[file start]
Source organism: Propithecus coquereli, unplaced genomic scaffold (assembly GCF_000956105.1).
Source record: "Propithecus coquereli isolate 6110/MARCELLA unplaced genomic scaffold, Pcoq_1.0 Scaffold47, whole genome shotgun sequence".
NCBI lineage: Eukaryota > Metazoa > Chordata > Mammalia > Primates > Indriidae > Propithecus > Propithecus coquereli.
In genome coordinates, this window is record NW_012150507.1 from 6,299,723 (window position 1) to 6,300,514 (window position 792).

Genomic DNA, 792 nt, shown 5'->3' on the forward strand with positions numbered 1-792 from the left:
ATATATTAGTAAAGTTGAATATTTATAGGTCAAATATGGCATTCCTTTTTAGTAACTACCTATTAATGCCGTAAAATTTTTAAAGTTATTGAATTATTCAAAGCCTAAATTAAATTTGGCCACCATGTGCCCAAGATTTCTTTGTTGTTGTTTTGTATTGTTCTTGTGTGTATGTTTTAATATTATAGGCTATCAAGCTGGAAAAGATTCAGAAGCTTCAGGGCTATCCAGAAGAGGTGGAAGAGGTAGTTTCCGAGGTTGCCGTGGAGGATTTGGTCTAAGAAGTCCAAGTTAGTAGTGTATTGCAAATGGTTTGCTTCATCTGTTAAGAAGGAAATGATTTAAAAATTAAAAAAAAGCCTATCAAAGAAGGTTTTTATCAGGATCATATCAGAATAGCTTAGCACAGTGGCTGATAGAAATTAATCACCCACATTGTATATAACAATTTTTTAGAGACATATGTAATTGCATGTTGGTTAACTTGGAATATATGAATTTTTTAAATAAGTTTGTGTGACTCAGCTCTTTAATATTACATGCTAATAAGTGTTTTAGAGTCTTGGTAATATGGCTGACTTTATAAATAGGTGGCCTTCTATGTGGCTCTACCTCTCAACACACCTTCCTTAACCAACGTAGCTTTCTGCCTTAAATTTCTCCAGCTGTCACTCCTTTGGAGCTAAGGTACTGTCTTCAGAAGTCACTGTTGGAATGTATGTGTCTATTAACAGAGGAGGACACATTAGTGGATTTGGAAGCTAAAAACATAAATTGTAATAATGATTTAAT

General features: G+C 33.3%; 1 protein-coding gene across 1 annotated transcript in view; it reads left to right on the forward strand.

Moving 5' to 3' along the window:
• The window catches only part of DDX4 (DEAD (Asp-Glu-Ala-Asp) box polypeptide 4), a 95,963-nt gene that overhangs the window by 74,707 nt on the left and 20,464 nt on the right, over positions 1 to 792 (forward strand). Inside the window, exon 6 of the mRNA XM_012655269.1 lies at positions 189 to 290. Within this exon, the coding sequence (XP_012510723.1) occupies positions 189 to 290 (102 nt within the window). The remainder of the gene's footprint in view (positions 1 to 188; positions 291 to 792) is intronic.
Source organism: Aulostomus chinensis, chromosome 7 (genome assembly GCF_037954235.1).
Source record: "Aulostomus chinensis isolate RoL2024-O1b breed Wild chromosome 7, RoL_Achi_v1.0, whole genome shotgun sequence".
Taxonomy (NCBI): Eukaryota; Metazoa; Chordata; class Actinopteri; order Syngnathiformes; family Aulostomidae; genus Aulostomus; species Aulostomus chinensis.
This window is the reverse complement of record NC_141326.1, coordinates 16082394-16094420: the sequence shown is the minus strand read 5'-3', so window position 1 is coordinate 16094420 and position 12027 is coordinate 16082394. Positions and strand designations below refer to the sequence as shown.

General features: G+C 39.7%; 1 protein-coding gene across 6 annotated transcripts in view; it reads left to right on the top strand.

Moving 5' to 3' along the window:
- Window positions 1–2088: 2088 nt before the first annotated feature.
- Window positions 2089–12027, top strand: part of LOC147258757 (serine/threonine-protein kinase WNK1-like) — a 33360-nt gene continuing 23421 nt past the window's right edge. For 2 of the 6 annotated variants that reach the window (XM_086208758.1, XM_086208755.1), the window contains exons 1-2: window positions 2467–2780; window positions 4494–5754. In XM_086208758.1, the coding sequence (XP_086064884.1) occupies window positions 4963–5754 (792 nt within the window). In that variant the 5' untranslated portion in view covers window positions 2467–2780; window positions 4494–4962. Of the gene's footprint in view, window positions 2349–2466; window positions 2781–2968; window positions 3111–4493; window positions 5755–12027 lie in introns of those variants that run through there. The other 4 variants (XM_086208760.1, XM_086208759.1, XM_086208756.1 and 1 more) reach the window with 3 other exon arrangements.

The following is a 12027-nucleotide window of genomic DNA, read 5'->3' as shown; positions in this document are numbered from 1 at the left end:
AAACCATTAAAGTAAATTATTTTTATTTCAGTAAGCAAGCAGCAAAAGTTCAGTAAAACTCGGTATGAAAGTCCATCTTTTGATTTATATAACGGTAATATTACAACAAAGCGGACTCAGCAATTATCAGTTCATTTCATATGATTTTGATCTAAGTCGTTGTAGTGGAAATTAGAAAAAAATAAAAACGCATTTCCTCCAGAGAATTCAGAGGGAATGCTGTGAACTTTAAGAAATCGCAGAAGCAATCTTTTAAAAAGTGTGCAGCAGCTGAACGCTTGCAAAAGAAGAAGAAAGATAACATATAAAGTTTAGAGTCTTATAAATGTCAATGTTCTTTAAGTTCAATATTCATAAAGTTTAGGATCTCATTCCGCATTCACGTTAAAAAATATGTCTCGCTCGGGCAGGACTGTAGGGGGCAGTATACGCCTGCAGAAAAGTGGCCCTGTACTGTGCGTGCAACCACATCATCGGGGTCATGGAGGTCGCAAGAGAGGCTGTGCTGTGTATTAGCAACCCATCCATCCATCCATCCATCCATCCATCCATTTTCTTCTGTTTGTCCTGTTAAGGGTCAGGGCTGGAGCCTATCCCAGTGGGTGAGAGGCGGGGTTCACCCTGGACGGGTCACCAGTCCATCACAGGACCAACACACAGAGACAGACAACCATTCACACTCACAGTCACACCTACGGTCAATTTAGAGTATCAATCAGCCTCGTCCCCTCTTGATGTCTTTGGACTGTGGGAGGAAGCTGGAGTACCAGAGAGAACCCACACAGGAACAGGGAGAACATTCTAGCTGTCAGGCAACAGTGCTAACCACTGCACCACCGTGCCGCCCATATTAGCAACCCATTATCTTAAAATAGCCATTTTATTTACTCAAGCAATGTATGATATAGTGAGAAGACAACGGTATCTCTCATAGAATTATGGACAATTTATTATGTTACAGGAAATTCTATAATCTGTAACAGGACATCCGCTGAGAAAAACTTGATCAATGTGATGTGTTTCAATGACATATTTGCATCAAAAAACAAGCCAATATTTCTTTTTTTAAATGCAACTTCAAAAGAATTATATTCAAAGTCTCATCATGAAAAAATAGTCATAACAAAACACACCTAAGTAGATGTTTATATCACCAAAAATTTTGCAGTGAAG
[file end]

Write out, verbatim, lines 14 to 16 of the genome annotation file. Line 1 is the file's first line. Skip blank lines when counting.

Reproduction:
General features: G+C 39.7%; 1 protein-coding gene across 6 annotated transcripts in view; it reads left to right on the top strand.

Moving 5' to 3' along the window:
- Window positions 1–2088: 2088 nt before the first annotated feature.